TitleStasis or kinesis? Hidden dynamics of a rocky intertidal macrophyte mosaic revealed by a spatially explicit approach
Publication TypeJournal Article
Year of Publication2005
AuthorsMenge, B, Allison, GW, Blanchette, CA, Farrell, TM, Olson, AM, Turner, TA, van Tamelen, P
JournalJournal of Experimental Marine Biology and Ecology
Volume314
Pagination3-39
Type of ArticleJournal Article
ISSN0022-0981
Abstract

Macrophyte mosaics, or tile-like assemblages of turfy marine macroalgae and surfgrass (Phyllospadix scouleri), are persistent and highly diverse along the central Oregon coast. To test the hypothesis that spatial pattern and species abundances are relatively invariant in this system, we studied community structure, disturbance, and species interactions from 1985 to 1990. Abundances and disturbance in permanently marked plots at each of five sites spanning wave-exposed to wave-protected areas were monitored photographically each year. The analysis was spatially explicit, incorporated position effects, and allowed determination of species displacements. To interpret the potential influence of substratum on disturbance, we quantified rock hardness and sediment depth at each site. Field experiments tested the role of grazers and spatial interactions on maintenance of between-patch boundaries. Mosaic dynamics varied with wave exposure. At wave-exposed and wave-protected sites, average patterns of abundance and assemblage structure were relatively constant through time, but analysis of transition probabilities showed high rates of change among mosaic elements at wave-exposed sites and low rates of change at wave-protected sites. At wave-exposed sites, most changes involved Phyllospadix displacing neighboring macroalgal turfs but rarely the reverse. At all wave-exposures, surfgrass was the most frequently disturbed mosaic element. Disturbed areas were quickly colonized by macroalgae. At wave-exposed sites, disturbances were closed by regrowth of surfgrass. Disturbance rates were similar across wave-exposures, with wave forces causing most loss at wave-exposed sites and a combination of substratum failure and sediment burial causing most loss at wave-protected sites. At wave-exposed sites, disturbances tended to be larger (436.7 vs. 278.6 cm(2)) but less numerous (228 vs. 484 total disturbances) than at wave-protected sites. At wave-exposed sites, surfgrass overgrew all other species except the kelp Lessoniopsis littoralis, which was competitively equivalent to surfgrass. Grazing had no effect on spatial interactions. Disturbance prevented surfgrass monocultures, and with variable dispersal and patchy recruitment, maintained mosaic structure. At wave-protected sites, standoffs were the usual outcome of interactions, and patchiness resulted primarily from colonization of disturbances and subsequent succession. Like mussels, Phyllospadix are simultaneously dominant competitors, the most disturbance-susceptible species, and poor colonizers. These features are shared by theoretical models exploring the processes underlying spatially structured assemblages, and may characterize spatially structured systems in general. (C) 2004 Elsevier B.V All rights reserved.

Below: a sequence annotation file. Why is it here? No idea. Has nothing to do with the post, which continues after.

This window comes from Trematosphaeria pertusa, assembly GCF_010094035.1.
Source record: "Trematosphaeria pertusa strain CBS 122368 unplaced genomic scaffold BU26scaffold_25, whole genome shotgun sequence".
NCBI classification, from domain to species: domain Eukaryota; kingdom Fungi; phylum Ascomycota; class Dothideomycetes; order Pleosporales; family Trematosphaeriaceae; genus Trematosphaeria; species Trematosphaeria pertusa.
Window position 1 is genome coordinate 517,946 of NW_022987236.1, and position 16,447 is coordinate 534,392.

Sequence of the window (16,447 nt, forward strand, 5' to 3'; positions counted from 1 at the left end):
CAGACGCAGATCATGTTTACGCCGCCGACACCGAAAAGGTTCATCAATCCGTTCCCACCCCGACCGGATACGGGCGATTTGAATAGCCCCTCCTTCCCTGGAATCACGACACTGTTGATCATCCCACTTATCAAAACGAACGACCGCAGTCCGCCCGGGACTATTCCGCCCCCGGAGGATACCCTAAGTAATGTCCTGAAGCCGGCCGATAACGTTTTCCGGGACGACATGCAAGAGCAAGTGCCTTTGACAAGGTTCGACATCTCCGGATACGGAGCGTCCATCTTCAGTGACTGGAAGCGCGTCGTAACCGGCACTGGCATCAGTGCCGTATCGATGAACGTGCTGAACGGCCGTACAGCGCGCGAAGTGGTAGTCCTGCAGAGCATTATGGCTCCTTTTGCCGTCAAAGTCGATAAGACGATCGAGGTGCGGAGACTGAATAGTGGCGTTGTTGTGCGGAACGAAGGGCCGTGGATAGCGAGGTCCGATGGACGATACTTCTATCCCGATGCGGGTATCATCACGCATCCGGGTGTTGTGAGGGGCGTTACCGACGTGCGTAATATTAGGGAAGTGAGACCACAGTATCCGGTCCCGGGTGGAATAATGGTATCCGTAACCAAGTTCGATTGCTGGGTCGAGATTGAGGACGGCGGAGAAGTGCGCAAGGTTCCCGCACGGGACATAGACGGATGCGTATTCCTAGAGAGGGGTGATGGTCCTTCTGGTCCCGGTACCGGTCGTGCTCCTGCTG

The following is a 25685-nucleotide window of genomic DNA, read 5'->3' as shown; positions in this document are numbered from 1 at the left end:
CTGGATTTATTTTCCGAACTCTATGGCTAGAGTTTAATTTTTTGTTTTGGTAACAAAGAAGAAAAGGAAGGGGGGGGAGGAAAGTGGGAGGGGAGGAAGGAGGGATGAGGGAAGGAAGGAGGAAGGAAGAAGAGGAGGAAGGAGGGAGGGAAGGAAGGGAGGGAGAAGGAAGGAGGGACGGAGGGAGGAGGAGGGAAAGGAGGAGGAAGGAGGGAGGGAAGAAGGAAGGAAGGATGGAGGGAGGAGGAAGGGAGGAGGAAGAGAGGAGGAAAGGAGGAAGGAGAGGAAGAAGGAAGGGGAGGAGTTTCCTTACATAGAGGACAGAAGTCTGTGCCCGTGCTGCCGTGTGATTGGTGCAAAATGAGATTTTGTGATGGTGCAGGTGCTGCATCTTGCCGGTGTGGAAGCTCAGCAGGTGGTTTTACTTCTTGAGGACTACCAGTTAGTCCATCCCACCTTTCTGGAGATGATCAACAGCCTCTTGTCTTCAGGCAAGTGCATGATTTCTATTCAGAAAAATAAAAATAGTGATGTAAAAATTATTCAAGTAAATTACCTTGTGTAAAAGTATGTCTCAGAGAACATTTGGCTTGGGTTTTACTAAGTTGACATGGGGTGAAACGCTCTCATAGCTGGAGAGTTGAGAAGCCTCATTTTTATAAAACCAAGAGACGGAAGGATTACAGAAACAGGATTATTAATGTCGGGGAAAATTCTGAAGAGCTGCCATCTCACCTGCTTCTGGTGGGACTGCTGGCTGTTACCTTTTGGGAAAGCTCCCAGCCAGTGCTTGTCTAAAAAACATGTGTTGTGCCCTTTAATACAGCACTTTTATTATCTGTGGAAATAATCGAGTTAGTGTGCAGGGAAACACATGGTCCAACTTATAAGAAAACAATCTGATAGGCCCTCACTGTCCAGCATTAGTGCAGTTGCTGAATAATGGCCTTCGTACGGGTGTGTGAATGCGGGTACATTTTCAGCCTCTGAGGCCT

URL<Go to ISI>://WOS:000227104400001
DOI10.1016/j.jembe.2004.09.015